Fountain Hills Golf Club Overview
Construction of Fountain Hills began in the fall of 1992 and cost a total of $2.5 million. The Alsip Park District 9-hole property opened in summer 1995 on the former site of a landfill. Back then, the non-resident rate for golf was $13 on the weekends. Fast forward to 2023, and the rate is $21. Credit to Alsip for keeping golf affordable.
The course is a regulation 9-hole affair with two par-5’s and two par-3’s yielding a par of 36. The property is bordered by trees along the outer edges, and has some interior trees lining most fairways. But there’s not a forest on every hole like some courses; there’s usually room to breathe. The venue spans 3,233 yards from the back tees, and by the way the scorecard has 5 sets of tee boxes. The green and red tees have the same exact yardages, so maybe that’s a printing error? The course rating is 35.6, with a slope of 129. Stony Creek runs diagonally about a block southwest of the course, but doesn’t enter the club’s real estate. Instead, 3 ponds dot the landscape and want to spoil your round. The course has fun rolling hills that make things interesting. Hole #3 is the longest and toughest hole, a 540 yard par-5 with water on the right. The fairway is about 25 yards at its widest point with OB on the left.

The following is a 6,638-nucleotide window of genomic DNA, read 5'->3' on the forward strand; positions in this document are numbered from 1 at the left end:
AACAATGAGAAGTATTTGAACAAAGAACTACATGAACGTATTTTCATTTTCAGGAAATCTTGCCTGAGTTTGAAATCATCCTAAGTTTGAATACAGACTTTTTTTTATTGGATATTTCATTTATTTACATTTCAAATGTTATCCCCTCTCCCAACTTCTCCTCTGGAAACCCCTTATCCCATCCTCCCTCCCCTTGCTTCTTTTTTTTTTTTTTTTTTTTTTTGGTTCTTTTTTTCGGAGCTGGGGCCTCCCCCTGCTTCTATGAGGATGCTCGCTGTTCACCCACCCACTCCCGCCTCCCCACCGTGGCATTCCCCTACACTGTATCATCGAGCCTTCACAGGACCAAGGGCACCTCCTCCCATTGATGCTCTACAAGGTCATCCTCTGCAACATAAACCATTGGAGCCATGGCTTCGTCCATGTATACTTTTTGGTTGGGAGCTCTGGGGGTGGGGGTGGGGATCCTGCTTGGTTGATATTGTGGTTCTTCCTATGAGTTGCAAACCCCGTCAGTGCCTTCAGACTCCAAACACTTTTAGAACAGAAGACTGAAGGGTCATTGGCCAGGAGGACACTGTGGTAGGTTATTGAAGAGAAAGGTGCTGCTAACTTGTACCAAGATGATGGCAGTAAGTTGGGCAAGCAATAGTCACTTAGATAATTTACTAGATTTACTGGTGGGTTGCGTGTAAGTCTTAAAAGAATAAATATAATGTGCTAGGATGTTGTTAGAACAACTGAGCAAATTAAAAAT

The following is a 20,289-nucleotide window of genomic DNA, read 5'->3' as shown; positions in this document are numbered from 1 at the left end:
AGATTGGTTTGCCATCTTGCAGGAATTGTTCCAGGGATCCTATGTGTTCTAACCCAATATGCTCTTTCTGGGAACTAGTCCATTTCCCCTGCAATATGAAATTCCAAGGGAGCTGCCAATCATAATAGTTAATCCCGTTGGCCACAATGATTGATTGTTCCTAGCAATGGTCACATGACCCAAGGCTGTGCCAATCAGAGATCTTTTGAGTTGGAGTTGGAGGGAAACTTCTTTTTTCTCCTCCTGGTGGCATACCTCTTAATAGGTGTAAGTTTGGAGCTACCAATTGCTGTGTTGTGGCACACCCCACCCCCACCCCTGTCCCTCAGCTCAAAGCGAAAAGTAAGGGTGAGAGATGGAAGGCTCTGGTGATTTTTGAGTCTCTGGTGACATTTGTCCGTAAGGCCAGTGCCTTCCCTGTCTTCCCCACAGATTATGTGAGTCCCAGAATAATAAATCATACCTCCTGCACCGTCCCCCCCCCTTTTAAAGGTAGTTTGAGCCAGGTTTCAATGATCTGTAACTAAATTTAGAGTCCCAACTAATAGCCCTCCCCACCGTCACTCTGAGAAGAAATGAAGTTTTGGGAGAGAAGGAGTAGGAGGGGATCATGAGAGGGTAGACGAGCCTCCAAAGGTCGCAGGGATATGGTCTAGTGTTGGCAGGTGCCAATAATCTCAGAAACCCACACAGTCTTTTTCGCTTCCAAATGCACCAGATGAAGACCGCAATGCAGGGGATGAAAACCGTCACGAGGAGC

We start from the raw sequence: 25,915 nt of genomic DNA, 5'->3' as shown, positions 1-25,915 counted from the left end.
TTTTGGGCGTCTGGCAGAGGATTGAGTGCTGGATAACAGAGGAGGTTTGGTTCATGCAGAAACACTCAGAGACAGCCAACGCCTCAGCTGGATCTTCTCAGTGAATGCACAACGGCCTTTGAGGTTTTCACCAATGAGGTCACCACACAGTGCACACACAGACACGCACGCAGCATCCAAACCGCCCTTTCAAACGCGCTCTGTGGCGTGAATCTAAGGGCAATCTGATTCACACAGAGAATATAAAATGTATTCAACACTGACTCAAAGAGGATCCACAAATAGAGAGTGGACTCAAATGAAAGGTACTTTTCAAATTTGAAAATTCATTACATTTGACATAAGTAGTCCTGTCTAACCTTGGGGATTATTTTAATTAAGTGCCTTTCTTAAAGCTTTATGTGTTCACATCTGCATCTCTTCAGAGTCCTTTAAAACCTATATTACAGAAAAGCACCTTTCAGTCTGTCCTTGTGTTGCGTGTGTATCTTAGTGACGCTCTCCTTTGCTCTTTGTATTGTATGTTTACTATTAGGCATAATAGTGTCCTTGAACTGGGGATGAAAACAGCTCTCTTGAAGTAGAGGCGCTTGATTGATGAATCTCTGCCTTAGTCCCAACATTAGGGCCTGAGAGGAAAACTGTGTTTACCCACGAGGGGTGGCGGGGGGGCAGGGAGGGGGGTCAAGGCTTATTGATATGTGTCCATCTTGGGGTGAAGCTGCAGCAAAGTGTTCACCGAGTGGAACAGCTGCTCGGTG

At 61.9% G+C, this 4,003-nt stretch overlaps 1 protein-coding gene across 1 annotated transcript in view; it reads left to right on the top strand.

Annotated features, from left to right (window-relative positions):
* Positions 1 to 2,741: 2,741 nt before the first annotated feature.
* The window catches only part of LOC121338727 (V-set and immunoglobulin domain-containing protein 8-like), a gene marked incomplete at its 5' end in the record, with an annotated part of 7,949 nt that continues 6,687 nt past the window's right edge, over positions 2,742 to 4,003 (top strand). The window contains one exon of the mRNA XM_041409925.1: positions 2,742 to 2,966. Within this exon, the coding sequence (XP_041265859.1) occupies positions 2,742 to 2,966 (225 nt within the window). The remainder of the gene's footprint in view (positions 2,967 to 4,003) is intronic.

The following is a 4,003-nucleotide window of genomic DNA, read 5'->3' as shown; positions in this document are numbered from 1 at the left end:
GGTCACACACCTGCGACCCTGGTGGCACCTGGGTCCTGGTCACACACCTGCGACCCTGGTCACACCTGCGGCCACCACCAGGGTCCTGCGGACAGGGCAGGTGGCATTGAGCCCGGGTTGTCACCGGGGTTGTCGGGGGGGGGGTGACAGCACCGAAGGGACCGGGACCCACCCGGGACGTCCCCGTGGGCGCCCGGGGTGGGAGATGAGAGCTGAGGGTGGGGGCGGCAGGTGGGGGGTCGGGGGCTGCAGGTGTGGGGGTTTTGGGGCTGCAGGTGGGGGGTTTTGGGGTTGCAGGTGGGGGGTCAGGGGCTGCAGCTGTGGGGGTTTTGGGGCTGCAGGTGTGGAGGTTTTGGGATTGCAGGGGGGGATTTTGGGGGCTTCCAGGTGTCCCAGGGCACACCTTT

It’s a nice touch when a 9-hole course has a driving range, and Fountain Hills delivers. The range here is lit at night, has both mats and grass tees, and at ~330 yards deep is one of the longer ones in Chicagoland. There’s two practice greens at the club; a large one next to the first tee, and a smaller one with a bunker by the range. The clubhouse houses the BackNine restaurant, the pro shop, and some slot machines. The eatery has standard bar food you’d expect. The pro shop is tiny with a modest amount of merch.